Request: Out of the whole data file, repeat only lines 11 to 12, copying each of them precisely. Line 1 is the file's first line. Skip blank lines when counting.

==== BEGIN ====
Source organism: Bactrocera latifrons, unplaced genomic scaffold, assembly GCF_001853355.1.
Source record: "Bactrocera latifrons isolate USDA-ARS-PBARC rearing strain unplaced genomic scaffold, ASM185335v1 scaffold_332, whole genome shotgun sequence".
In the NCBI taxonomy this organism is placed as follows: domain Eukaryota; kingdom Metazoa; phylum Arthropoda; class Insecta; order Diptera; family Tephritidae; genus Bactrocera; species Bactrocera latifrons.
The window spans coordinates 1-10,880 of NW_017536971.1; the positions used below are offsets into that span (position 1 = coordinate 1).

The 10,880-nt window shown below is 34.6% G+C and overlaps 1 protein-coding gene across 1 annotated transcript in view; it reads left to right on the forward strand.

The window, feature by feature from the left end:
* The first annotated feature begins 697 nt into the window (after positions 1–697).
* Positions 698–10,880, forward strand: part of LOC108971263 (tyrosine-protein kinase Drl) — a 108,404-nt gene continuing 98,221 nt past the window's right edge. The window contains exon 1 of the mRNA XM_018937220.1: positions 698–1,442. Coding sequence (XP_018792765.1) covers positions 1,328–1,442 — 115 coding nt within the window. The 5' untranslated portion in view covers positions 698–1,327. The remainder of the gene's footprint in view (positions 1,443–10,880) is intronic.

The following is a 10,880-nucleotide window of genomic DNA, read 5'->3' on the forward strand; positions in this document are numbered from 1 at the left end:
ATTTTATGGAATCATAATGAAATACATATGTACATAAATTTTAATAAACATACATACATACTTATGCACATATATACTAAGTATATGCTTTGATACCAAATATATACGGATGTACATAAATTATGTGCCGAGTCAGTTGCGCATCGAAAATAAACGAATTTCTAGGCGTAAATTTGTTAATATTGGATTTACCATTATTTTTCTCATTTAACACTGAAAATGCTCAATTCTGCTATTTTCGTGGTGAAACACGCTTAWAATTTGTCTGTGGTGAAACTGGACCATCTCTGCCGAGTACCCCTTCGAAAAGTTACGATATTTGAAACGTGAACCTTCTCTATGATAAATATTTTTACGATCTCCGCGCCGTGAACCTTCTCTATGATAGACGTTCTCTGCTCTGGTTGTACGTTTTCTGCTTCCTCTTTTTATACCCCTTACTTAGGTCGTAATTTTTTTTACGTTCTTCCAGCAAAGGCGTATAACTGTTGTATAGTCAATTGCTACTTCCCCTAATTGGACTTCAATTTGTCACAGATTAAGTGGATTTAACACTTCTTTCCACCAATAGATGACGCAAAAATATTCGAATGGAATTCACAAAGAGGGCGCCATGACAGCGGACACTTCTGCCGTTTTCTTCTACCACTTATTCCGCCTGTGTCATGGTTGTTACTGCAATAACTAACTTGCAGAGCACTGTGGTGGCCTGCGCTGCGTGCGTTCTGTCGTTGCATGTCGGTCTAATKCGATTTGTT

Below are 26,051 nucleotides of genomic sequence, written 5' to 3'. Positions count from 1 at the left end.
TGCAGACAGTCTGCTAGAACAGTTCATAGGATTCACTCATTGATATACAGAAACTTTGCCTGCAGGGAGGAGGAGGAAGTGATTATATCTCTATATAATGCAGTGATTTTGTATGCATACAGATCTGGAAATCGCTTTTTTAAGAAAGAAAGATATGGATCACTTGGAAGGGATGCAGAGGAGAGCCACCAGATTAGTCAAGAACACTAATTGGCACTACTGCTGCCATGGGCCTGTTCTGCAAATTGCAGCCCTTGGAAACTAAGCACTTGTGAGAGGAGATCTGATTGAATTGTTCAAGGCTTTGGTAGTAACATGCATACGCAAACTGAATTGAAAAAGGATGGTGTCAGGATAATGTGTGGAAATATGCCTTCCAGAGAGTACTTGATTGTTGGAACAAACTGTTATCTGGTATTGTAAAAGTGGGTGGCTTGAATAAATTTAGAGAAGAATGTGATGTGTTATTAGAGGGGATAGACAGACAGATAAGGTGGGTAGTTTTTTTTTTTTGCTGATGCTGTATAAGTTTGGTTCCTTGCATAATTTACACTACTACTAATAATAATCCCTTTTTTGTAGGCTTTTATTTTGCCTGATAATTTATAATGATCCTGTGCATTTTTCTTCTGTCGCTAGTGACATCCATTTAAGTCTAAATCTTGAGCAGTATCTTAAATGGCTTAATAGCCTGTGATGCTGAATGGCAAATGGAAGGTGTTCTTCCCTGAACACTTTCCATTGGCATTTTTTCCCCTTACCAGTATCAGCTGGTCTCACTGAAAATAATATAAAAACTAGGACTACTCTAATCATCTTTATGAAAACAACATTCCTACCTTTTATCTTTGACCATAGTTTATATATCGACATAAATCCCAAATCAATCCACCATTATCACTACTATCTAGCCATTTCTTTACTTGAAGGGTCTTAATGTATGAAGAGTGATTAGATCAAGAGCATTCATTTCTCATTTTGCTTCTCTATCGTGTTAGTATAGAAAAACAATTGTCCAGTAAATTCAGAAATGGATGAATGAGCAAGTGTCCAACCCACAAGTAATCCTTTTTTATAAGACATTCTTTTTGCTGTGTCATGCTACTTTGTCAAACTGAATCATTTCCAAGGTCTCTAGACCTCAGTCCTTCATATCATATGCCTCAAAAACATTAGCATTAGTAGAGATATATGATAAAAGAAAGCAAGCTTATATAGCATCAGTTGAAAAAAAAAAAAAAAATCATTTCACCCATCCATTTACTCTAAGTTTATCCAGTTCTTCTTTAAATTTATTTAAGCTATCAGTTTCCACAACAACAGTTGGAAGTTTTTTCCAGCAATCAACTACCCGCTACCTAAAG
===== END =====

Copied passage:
Below are 26,051 nucleotides of genomic sequence, written 5' to 3'. Positions count from 1 at the left end.
TGCAGACAGTCTGCTAGAACAGTTCATAGGATTCACTCATTGATATACAGAAACTTTGCCTGCAGGGAGGAGGAGGAAGTGATTATATCTCTATATAATGCAGTGATTTTGTATGCATACAGATCTGGAAATCGCTTTTTTAAGAAAGAAAGATATGGATCACTTGGAAGGGATGCAGAGGAGAGCCACCAGATTAGTCAAGAACACTAATTGGCACTACTGCTGCCATGGGCCTGTTCTGCAAATTGCAGCCCTTGGAAACTAAGCACTTGTGAGAGGAGATCTGATTGAATTGTTCAAGGCTTTGGTAGTAACATGCATACGCAAACTGAATTGAAAAAGGATGGTGTCAGGATAATGTGTGGAAATATGCCTTCCAGAGAGTACTTGATTGTTGGAACAAACTGTTATCTGGTATTGTAAAAGTGGGTGGCTTGAATAAATTTAGAGAAGAATGTGATGTGTTATTAGAGGGGATAGACAGACAGATAAGGTGGGTAGTTTTTTTTTTTTGCTGATGCTGTATAAGTTTGGTTCCTTGCATAATTTACACTACTACTAATAATAATCCCTTTTTTGTAGGCTTTTATTTTGCCTGATAATTTATAATGATCCTGTGCATTTTTCTTCTGTCGCTAGTGACATCCATTTAAGTCTAAATCTTGAGCAGTATCTTAAATGGCTTAATAGCCTGTGATGCTGAATGGCAAATGGAAGGTGTTCTTCCCTGAACACTTTCCATTGGCATTTTTTCCCCTTACCAGTATCAGCTGGTCTCACTGAAAATAATATAAAAACTAGGACTACTCTAATCATCTTTATGAAAACAACATTCCTACCTTTTATCTTTGACCATAGTTTATATATCGACATAAATCCCAAATCAATCCACCATTATCACTACTATCTAGCCATTTCTTTACTTGAAGGGTCTTAATGTATGAAGAGTGATTAGATCAAGAGCATTCATTTCTCATTTTGCTTCTCTATCGTGTTAGTATAGAAAAACAATTGTCCAGTAAATTCAGAAATGGATGAATGAGCAAGTGTCCAACCCACAAGTAATCCTTTTTTATAAGACATTCTTTTTGCTGTGTCATGCTACTTTGTCAAACTGAATCATTTCCAAGGTCTCTAGACCTCAGTCCTTCATATCATATGCCTCAAAAACATTAGCATTAGTAGAGATATATGATAAAAGAAAGCAAGCTTATATAGCATCAGTTGAAAAAAAAAAAAAAAATCATTTCACCCATCCATTTACTCTAAGTTTATCCAGTTCTTCTTTAAATTTATTTAAGCTATCAGTTTCCACAACAACAGTTGGAAGTTTTTTCCAGCAATCAACTACCCGCTACCTAAAG